Tuesday, December 30, 2014

Tuesday SOL What about the holidays?

This is a Tuesday "Slice of Life" for Two Writing Teachers. Check out their website for lots more reflections on teaching.


I am having the most delightful winter break. We have stayed home, relaxing together, lots of special time with family and friends, plus sleeping in, going on long walks, watching movies, writing, reading…yes, delightful! After the wedding in November, this is exactly the Christmas and New Year's that I need!

There was an interesting article in the Washington Post ("My Jewish Child Was Asked to Wear a Santa Hat") about the 'dilemma' of celebrating holidays in schools and it described three approaches -

Schools tend to take one of three broad approaches. The first is what you might call Modified Christmas, in which most or all activities are at least peripherally related to Christmas, be it performing a play about Santa or drawing wreaths during art. The second model could be called Christmaskwanzakkah, a multicultural mix that may or may not involve any teaching or acknowledgment of the divine. The third model is the No-Holidays Holiday: Schools avoid celebrating any holidays, though they may have an event or a song built around “shared religious values” such as “peace.”

I guess I fall into the third category - I don't celebrate the holidays with my preschoolers. I simply believe that families should be the teachers of the holiday traditions. I teach at a public school in Washington, D.C., with families from diverse backgrounds. I use the month of December as a time for children to bask in the normal routine…to build, paint, dress up, explore with abandon.

Sometimes holidays are mentioned by the children and this is by no means taboo - I ask the children to tell me more, where did they go? what did they do? what happened? These are ordinary loving, respectful conversations, children learning to share what they know and to listen to one another. These discussions come up organically, not something I orchestrate or pre-plan.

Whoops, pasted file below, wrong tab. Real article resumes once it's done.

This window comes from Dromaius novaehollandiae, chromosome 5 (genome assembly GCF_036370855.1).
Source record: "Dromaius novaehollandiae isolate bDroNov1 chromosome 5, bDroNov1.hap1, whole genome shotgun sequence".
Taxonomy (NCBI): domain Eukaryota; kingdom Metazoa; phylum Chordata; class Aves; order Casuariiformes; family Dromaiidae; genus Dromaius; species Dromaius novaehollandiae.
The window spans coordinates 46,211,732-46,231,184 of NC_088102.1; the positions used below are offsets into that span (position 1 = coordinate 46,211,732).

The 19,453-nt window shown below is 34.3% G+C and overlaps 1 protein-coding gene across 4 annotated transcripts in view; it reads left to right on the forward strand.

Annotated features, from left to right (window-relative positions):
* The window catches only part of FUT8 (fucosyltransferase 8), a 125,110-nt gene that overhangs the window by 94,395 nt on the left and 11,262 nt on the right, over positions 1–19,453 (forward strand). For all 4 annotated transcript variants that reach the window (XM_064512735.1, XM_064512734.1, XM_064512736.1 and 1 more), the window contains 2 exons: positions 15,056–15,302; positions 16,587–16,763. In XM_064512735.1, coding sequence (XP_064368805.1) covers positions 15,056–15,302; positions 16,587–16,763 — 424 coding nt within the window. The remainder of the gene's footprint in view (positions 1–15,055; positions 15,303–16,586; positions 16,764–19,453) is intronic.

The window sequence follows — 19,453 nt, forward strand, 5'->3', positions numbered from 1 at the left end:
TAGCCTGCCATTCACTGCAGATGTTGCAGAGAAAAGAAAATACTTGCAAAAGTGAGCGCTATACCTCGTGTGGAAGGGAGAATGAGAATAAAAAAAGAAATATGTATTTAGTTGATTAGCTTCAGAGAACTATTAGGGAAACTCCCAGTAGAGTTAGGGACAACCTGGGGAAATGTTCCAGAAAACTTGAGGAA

Mid-month, there was a buzz about gifts…wanting to make something for Daddy, wanting to paint a picture for Mommy. Our engineering with recyclables area took on a whole new focus - what could I create for someone else? Honestly, this wasn't in my "plan" - my classroom lends itself to this kind of child-directed purpose, child-created fun.

They had a great time, creating whatever they wanted. In the end, there were tea sets, magic wands, one robot, treasure boxes, a vase, telescopes…

A Robot for Daddy by Nicky

We had a beautiful December together and I am looking forward to lots more magic, exploration, laughter, and love in the new year! 

(I am really going to miss sleeping in late each morning, however.)

Happy New Year!


  1. What a wonderful environment for your children! Enjoy your remaining days of freedom from structure.. Happy New Year!

  2. I love your approach to the holidays with your preschoolers, Maureen! Not holding to one specific approach, but validating each child's interests and beliefs, is refreshing! I like to take a "Winter" approach to the holidays. One of my favorite classroom traditions is our "Winter Read-in", where my students come to school in their PJs, bring breakfast items to share, and their favorite books. We spend the entire day before Winter break eating breakfast, lounging around in our pajamas, and reading books :-)

  3. You know,, I feel this way about sixth graders, too. We are open to talk about all holidays and traditions - that is the way of the world, and should be.